Wolfson Microelectronics has chips in Amazon's Kindle ebook reader

UK chipmaker's profit boosted by design wins

British chipmaker Wolfson Microelectronics continued to recover in the fourth quarter as its chips were designed into more products in the fast-growing smartphone, gaming and ebook sectors.

Wolfson, whose chips are in Samsung's Galaxy S smartphone and Amazon's Kindle ebook reader, reported underlying operating profit of $1.3 million, against a $4.3 million loss a year ago, on revenue up 67 percent to $46 million.

"2010 was a very solid recovery year, and we have built up good growth momentum, especially in the second half, which continues into 2011," chief executive Mike Hickey said. The group had a record year for design wins - new electronic products that contain its chips - and most of the 359 products would move into large-scale production in 2011, he said.

"We are in the end-categories that are growing: smartphones, tablet PCs, ebooks and next generation gaming, like (Microsoft's) Kinect." The design wins meant he was confident of further revenue growth in 2011 and beyond, he said.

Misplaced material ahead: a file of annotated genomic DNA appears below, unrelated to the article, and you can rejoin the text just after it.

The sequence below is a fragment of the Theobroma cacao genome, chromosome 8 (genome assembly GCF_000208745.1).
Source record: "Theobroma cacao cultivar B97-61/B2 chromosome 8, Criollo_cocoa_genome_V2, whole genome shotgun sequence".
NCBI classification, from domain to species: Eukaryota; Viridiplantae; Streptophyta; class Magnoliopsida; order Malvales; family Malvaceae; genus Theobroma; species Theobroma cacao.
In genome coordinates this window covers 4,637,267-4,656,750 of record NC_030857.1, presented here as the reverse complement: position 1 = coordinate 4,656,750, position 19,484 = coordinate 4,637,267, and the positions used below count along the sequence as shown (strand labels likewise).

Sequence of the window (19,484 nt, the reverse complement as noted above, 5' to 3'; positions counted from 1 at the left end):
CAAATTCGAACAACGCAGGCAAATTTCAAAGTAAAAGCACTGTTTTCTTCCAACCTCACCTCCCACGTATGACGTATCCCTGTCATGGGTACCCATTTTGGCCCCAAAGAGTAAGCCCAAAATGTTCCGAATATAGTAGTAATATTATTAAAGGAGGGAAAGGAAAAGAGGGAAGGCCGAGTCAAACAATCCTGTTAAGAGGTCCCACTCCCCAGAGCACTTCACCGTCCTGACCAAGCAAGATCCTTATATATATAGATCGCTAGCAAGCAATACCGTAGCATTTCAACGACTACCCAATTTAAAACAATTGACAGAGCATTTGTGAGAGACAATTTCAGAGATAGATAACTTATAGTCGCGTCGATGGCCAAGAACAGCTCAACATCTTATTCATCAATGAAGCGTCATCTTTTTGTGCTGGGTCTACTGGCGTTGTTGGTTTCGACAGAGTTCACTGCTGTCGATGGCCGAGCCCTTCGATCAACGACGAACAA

The group said it expected revenue for the first quarter of 2011 to be between $38 million and $44 million. However, Wolfson's gross margin was being hit by a supply-chain constraint on a high-selling product and would be around 47 percent in the quarter, below analysts' forecast.

"It was a single issue on a single product with a single supplier," Hickey said. "We will work our way through it and sort it out this quarter."

Analysts at Numis said the revenue outlook was better than expected but it was offset by weak gross margins and higher than expected operating expenditure. They said that Wolfson expected margins to recover, but the increasing exposure to handsets, where price/margin pressure is most intense, could lead to further unexpected pressures.

Shares in the group, which have more than doubled in the last 12 months, were 3.8 percent lower at 273.25 pence by 1045 GMT.

Recent articles

Info Message

Our sites use cookies to support some functionality, and to collect anonymous user data.

Learn more about IET cookies and how to control them